Turn to me and be gracious to me,
for I am lonely and afflicted.
The Oscar buzz you have heard in regard to Bill Murray’s portrayal of President Franklin Delano Roosevelt is well deserved. With the help of makeup, the right props such as the cigarette tilted upward in its holder, and excel lent voice intonation, he is a convincing replica of the man who was able to charm so many people. But he himself was lonely and under great pressure, he and Eleanor (Olivia Williams) not at all the typical American married couple. The psalmist turned to God for companionship, but FDR turned to women to relieve his loneliness. The film is supposedly told from the viewpoint of Margaret “Daisy” Stuckley (Laura Linney), a distant cousin invited in by the President’s concerned (and domineering) mother to distract her son from his heavy burdens. Its setting is the estate of Mrs. Roosevelt, the President’s mother, to which FDR retreats from the turmoil of Washington whenever he can.
The film itself is not great historical drama, taking a few liberties with the facts (e.g. the King and Queen actually first met FDR in Washington and traveled with him to the estate). Indeed, it is more of a comedy of manners (the visiting British royals have trouble with American mores, especially the rightness of a picnic and eating—ugh! — hot dogs) plus a tale of illicit love told from the standpoint of Daisy, a spinster in her forties taking care of an invalid aunt. At first Daisy feels so insignificant that she might bore him, but FDR is not interested in intellectual companionship—Eleanor could satisfy that need. His test seems to be whether a prospective female friend shows any interest in his beloved stamp collection, a test which Daisy apparently passes.
Their story is of mild interest, although it is the one the publicists highlight, calling the visit of the new King and Queen of England as “background.” Actually the film proves that this is the central story, the characters of the royal couple being well rounded (and well played by Samuel West and Olivia Colman) —the details far more than Daisy could have known (the film is allegedly based on her letters and diary found under her bed after she died in the 90s). On the long drive up to the estate the King (nicknamed Bertie) wants to meet an American, but no one seems to want to meet him. In their quarters Queen Elizabeth feels insulted because the President did not remove a series of vintage framed cartoons mocking the British during the War of 1812. Their visit is not just a social one: embedded in it is their desire to convince the President to throw his support to the cause of supporting them when war breaks out again—it is 1939 and Hitler’s rebuilt German armies are eager to conquer Europe and invade the British Isles.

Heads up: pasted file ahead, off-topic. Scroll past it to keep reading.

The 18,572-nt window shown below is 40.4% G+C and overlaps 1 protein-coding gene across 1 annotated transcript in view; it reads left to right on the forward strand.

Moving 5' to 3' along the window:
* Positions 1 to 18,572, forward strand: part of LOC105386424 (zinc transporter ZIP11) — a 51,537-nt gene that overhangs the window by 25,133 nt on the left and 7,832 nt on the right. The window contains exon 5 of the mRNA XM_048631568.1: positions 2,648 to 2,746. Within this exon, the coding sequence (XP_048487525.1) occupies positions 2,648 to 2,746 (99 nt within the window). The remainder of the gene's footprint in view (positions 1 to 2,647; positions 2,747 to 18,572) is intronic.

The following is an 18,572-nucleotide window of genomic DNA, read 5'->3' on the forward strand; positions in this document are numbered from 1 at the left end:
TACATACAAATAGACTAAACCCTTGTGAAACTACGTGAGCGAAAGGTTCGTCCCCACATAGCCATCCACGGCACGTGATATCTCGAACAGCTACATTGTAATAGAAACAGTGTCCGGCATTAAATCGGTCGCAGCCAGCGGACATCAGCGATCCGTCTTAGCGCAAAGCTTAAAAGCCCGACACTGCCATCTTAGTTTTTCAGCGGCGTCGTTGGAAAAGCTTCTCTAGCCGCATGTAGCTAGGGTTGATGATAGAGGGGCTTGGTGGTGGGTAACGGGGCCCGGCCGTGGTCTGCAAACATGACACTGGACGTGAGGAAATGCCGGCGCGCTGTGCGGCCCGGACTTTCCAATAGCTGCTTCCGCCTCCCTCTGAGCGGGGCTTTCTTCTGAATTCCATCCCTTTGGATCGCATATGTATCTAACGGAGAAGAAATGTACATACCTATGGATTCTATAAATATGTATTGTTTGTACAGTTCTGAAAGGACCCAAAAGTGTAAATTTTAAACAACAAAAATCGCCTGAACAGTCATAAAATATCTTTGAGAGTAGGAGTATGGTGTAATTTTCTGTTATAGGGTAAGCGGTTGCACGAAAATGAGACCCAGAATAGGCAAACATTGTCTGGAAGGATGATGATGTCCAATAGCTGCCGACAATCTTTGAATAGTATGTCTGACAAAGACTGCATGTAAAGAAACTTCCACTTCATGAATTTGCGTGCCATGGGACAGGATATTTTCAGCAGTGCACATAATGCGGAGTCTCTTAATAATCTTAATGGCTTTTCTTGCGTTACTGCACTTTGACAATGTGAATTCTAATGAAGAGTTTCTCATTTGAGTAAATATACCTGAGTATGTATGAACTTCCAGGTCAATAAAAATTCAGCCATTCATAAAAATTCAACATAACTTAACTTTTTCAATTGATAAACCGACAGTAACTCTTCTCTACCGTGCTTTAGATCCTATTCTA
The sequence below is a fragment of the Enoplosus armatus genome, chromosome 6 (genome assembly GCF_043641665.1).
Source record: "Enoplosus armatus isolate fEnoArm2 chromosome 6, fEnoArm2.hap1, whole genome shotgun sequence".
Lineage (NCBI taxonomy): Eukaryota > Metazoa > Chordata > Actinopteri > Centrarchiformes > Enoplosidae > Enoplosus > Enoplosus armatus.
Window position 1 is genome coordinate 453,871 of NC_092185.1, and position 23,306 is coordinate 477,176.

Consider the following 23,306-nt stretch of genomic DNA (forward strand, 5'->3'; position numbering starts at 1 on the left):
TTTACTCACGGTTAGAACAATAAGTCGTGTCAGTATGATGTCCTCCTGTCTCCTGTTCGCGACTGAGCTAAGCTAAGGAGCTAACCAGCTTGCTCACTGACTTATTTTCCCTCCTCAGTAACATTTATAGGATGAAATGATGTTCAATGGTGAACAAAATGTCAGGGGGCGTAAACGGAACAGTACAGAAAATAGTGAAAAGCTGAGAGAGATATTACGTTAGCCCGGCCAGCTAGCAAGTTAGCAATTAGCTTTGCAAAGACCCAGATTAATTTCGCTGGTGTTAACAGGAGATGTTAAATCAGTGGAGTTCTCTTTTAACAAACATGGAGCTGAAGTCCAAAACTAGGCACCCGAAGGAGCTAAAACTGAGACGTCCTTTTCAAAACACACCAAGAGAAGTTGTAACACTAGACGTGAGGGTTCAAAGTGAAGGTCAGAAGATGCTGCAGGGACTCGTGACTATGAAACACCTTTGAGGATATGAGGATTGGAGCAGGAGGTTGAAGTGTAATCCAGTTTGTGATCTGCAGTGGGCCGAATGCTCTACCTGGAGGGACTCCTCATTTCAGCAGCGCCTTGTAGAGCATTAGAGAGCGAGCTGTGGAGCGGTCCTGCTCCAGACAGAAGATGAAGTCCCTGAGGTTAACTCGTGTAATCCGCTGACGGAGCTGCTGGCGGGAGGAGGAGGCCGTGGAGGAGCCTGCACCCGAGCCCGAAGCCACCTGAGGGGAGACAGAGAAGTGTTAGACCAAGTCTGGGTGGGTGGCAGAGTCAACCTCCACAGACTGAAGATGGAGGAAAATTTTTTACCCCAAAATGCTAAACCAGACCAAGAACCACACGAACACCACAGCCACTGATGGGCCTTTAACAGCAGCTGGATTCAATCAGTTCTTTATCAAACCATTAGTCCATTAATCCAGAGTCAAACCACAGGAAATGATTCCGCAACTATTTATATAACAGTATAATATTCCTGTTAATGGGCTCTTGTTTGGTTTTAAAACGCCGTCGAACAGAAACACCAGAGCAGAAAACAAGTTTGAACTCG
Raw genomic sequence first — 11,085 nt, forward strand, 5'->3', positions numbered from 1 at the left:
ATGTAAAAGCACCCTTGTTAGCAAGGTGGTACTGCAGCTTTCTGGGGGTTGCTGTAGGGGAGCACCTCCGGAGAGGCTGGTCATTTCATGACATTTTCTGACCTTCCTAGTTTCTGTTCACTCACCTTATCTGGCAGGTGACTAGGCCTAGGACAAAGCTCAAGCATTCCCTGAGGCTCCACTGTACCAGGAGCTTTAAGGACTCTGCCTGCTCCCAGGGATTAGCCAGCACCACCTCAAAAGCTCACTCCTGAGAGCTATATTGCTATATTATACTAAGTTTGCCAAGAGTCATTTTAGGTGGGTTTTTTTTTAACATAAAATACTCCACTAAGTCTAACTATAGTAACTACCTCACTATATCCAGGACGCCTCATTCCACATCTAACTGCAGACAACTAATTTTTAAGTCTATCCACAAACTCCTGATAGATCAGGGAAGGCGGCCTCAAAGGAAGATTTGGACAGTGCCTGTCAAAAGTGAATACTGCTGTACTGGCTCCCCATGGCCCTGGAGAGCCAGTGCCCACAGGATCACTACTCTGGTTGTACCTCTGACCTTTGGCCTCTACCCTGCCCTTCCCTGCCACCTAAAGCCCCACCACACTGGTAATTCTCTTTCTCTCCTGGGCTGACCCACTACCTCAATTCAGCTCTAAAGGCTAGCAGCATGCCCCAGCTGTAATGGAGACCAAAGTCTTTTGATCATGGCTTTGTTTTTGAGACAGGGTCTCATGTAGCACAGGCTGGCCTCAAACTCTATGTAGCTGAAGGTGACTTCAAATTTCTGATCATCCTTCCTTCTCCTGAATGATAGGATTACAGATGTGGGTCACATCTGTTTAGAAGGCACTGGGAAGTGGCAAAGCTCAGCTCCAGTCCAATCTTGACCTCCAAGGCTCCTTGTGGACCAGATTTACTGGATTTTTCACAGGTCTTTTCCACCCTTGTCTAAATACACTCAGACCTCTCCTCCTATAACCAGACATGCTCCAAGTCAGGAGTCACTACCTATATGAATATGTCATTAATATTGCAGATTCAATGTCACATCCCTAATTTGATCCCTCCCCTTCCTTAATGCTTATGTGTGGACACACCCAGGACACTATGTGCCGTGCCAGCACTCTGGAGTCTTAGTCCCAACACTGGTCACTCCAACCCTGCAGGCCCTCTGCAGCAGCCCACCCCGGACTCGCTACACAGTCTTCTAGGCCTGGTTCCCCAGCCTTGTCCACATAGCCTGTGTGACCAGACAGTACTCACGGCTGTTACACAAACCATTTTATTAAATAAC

Their initial meeting is stiff, but at the formal dinner, when a stand holding a stack of chinaware collapses, the King relieves Mrs. Roosevelt’s embarrassment by joking about it. Later, when a servant drops a tray of food, his humor again helps the group pass over the faux pas. When he and the President are alone FDR enhances their rapport by speaking of their mutual handicaps, his polio (the poignancy of which is enhanced by the several scenes in which an aide carries him to his wheel chair or his car) and the King’s stuttering. Bertie puts away the notes concerning the support he hopes to obtain from the US government, and the two engage in heart to heart talk. The dreaded (by the Queen) picnic and hot dog ingesting turns out extremely well, with the platoon of photographers all snapping pictures of the King good naturedly even asking for a second one. The royal couple realizes that the President’s menu was not meant to embarrass them but to show to the country the King as a good sport.
The high stakes of this visit and the resulting close relationship that FDR was able to achieve for the two countries, so important for Great Britain’s survival, is thus far more important than the romantic dalliance, though this part of the story certainly humanizes the President. It does so as well for the women in his life, strong women who are gracious enough to “share” him—especially Eleanor, his wife, and Missy (Elizabeth Marvel) who was more than just his personal secretary. Director Roger Michelland playwright Richard Nelson’s film is short at just 94 minutes, but full of meaningful scenes of grace and humanity.
1. What do you think of the way in which FDR is portrayed? A more human person than the icon? What about his romantic entanglements?
2. How was the press apparently far different in those days? (As a boy then I knew nothing of his paralysis, nor did my father, a strong believer in him, ever mention this.)
3. How is Eleanor portrayed? How was her journalistic career perhaps a compensation for her lack of warmth in their marriage?
4. Were you surprised by the rounded-out portrayal of the royal couple? What stereotypes did they apparently hold of Americans? How is the treatment of Bertie’s stuttering in keeping with that in The King’s Speech?
5. What do you think of the way in which FDR reached out to him? How was the hot dog sequence a part of the President’s plan—very different from what the Queen feared?
6. Where do you see moments of grace in the film?